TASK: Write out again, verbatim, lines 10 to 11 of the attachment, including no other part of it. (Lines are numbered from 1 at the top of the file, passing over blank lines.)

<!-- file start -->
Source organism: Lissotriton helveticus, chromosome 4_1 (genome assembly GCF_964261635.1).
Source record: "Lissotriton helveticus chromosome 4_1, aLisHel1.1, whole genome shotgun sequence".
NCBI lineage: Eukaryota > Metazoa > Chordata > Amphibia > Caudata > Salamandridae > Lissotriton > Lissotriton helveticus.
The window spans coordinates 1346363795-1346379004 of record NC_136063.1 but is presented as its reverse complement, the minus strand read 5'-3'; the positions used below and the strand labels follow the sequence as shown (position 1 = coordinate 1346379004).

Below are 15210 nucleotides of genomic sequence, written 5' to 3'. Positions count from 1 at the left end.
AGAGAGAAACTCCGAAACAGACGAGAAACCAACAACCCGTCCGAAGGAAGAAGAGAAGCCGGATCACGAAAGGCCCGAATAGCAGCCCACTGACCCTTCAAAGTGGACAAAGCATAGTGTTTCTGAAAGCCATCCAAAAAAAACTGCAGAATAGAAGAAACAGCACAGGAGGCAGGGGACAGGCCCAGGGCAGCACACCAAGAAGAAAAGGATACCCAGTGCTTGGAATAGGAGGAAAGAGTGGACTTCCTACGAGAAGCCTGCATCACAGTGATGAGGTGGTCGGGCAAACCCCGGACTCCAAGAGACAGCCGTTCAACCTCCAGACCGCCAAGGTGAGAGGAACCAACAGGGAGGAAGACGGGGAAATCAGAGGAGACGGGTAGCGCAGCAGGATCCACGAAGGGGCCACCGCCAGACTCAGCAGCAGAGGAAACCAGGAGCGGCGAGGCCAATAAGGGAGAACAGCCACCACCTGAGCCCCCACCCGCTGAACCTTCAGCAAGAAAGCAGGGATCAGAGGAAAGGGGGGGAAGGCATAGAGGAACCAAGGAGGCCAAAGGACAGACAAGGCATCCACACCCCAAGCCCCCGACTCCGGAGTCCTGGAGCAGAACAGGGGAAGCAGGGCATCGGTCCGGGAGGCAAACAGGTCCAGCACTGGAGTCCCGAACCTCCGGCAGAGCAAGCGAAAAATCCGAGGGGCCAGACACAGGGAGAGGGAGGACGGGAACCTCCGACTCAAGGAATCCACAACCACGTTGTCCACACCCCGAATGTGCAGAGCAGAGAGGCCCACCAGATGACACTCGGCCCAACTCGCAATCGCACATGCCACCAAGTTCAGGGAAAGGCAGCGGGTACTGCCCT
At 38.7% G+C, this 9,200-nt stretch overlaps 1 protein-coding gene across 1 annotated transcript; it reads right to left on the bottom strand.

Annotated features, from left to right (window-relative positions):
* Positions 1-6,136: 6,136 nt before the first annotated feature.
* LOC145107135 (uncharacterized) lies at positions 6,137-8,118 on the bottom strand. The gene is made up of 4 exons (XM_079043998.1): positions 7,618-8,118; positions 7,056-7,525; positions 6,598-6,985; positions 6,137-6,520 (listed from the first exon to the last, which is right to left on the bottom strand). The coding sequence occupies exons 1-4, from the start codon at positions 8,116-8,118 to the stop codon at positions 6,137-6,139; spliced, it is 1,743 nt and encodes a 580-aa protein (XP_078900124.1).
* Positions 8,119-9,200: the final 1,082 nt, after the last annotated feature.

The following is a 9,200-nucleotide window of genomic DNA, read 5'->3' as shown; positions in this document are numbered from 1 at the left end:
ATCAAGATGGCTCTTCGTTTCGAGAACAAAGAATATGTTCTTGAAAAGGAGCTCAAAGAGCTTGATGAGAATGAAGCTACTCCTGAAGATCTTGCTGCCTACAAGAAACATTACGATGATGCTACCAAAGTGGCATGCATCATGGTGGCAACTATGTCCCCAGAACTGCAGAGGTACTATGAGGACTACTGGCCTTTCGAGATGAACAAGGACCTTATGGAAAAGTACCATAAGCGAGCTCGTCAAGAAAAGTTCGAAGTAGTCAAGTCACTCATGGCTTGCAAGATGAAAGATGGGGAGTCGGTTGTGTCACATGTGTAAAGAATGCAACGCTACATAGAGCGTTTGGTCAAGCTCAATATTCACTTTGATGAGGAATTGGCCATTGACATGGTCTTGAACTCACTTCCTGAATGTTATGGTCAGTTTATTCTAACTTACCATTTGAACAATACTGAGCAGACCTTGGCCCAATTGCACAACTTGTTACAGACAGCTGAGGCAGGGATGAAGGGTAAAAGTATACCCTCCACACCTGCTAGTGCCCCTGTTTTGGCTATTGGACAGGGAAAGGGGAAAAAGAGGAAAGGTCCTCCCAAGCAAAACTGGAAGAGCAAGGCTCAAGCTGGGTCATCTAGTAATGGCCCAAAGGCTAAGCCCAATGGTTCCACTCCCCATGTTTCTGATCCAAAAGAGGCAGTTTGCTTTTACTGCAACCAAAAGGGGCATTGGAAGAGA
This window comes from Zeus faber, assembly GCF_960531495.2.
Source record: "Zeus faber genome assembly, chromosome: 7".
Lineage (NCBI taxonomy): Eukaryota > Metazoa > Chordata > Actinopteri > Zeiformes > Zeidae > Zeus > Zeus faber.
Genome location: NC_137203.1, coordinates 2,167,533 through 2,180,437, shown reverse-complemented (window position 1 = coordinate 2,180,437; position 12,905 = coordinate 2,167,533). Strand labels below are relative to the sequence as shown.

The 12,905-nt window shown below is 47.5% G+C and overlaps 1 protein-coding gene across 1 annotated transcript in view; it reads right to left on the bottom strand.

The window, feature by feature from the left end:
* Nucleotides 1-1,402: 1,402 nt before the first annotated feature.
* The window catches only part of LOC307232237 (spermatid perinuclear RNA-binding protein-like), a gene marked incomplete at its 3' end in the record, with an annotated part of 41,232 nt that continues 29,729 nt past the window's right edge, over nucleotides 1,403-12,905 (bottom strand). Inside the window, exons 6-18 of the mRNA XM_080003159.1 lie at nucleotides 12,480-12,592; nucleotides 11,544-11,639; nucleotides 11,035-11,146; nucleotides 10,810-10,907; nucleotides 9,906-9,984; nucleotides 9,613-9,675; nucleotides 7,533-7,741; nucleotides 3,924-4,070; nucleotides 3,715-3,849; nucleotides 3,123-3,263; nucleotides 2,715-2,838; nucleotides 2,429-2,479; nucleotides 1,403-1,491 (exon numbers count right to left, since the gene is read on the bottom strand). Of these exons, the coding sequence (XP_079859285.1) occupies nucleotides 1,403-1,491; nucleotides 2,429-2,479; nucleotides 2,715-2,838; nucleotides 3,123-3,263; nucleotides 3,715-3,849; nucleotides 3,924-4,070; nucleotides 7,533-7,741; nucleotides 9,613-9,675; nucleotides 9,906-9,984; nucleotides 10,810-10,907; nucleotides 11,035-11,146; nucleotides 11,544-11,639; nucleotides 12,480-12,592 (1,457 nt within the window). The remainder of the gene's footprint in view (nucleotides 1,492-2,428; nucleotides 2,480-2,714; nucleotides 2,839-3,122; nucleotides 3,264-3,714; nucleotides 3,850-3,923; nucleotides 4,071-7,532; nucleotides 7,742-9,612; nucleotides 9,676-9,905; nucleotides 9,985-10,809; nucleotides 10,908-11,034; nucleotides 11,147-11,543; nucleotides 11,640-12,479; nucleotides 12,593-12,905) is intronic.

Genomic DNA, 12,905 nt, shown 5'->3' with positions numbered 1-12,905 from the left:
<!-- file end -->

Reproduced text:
* LOC145107135 (uncharacterized) lies at positions 6,137-8,118 on the bottom strand. The gene is made up of 4 exons (XM_079043998.1): positions 7,618-8,118; positions 7,056-7,525; positions 6,598-6,985; positions 6,137-6,520 (listed from the first exon to the last, which is right to left on the bottom strand). The coding sequence occupies exons 1-4, from the start codon at positions 8,116-8,118 to the stop codon at positions 6,137-6,139; spliced, it is 1,743 nt and encodes a 580-aa protein (XP_078900124.1).
* Positions 8,119-9,200: the final 1,082 nt, after the last annotated feature.